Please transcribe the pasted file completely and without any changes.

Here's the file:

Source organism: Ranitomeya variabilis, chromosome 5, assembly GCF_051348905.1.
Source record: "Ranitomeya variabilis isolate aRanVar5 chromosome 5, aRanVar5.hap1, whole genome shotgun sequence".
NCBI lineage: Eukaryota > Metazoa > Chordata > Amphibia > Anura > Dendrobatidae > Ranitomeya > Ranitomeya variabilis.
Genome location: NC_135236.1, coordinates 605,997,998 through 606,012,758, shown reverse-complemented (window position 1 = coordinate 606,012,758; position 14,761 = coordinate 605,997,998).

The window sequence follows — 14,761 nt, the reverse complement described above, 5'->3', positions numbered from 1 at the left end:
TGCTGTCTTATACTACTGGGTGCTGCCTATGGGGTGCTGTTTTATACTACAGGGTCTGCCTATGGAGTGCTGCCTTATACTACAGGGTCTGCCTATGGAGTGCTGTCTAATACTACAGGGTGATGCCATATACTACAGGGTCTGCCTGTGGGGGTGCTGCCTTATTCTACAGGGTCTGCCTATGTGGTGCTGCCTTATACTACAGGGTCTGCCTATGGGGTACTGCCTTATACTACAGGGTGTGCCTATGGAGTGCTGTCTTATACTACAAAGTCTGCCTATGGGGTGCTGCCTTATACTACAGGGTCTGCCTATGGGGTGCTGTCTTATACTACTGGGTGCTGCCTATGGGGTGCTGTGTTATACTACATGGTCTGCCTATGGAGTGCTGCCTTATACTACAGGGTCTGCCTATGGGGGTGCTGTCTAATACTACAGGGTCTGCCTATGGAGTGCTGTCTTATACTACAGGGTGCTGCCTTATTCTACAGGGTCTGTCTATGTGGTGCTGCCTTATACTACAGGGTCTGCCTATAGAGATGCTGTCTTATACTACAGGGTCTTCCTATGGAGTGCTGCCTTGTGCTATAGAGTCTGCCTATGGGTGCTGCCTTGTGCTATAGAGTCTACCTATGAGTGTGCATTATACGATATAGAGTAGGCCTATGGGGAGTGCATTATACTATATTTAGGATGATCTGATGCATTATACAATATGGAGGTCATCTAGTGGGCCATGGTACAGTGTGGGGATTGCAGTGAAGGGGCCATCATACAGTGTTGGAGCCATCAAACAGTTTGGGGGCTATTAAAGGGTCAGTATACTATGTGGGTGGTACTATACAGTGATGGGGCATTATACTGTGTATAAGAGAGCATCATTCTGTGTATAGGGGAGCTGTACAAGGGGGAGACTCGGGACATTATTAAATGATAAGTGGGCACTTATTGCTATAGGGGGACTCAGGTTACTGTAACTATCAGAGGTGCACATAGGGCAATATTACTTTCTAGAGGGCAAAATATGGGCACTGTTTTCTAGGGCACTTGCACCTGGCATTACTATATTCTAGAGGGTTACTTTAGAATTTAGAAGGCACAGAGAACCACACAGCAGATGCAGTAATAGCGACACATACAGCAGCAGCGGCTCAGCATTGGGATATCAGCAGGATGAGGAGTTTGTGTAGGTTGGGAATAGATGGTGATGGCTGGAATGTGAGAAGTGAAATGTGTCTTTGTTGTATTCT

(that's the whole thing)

Source organism: Ranitomeya variabilis, chromosome 5, assembly GCF_051348905.1.
Source record: "Ranitomeya variabilis isolate aRanVar5 chromosome 5, aRanVar5.hap1, whole genome shotgun sequence".
NCBI lineage: Eukaryota > Metazoa > Chordata > Amphibia > Anura > Dendrobatidae > Ranitomeya > Ranitomeya variabilis.
Genome location: NC_135236.1, coordinates 605,997,998 through 606,012,758, shown reverse-complemented (window position 1 = coordinate 606,012,758; position 14,761 = coordinate 605,997,998).

The window sequence follows — 14,761 nt, the reverse complement described above, 5'->3', positions numbered from 1 at the left end:
TGCTGTCTTATACTACTGGGTGCTGCCTATGGGGTGCTGTTTTATACTACAGGGTCTGCCTATGGAGTGCTGCCTTATACTACAGGGTCTGCCTATGGAGTGCTGTCTAATACTACAGGGTGATGCCATATACTACAGGGTCTGCCTGTGGGGGTGCTGCCTTATTCTACAGGGTCTGCCTATGTGGTGCTGCCTTATACTACAGGGTCTGCCTATGGGGTACTGCCTTATACTACAGGGTGTGCCTATGGAGTGCTGTCTTATACTACAAAGTCTGCCTATGGGGTGCTGCCTTATACTACAGGGTCTGCCTATGGGGTGCTGTCTTATACTACTGGGTGCTGCCTATGGGGTGCTGTGTTATACTACATGGTCTGCCTATGGAGTGCTGCCTTATACTACAGGGTCTGCCTATGGGGGTGCTGTCTAATACTACAGGGTCTGCCTATGGAGTGCTGTCTTATACTACAGGGTGCTGCCTTATTCTACAGGGTCTGTCTATGTGGTGCTGCCTTATACTACAGGGTCTGCCTATAGAGATGCTGTCTTATACTACAGGGTCTTCCTATGGAGTGCTGCCTTGTGCTATAGAGTCTGCCTATGGGTGCTGCCTTGTGCTATAGAGTCTACCTATGAGTGTGCATTATACGATATAGAGTAGGCCTATGGGGAGTGCATTATACTATATTTAGGATGATCTGATGCATTATACAATATGGAGGTCATCTAGTGGGCCATGGTACAGTGTGGGGATTGCAGTGAAGGGGCCATCATACAGTGTTGGAGCCATCAAACAGTTTGGGGGCTATTAAAGGGTCAGTATACTATGTGGGTGGTACTATACAGTGATGGGGCATTATACTGTGTATAAGAGAGCATCATTCTGTGTATAGGGGAGCTGTACAAGGGGGAGACTCGGGACATTATTAAATGATAAGTGGGCACTTATTGCTATAGGGGGACTCAGGTTACTGTAACTATCAGAGGTGCACATAGGGCAATATTACTTTCTAGAGGGCAAAATATGGGCACTGTTTTCTAGGGCACTTGCACCTGGCATTACTATATTCTAGAGGGTTACTTTAGAATTTAGAAGGCACAGAGAACCACACAGCAGATGCAGTAATAGCGACACATACAGCAGCAGCGGCTCAGCATTGGGATATCAGCAGGATGAGGAGTTTGTGTAGGTTGGGAATAGATGGTGATGGCTGGAATGTGAGAAGTGAAATGTGTCTTTGTTGTATTCT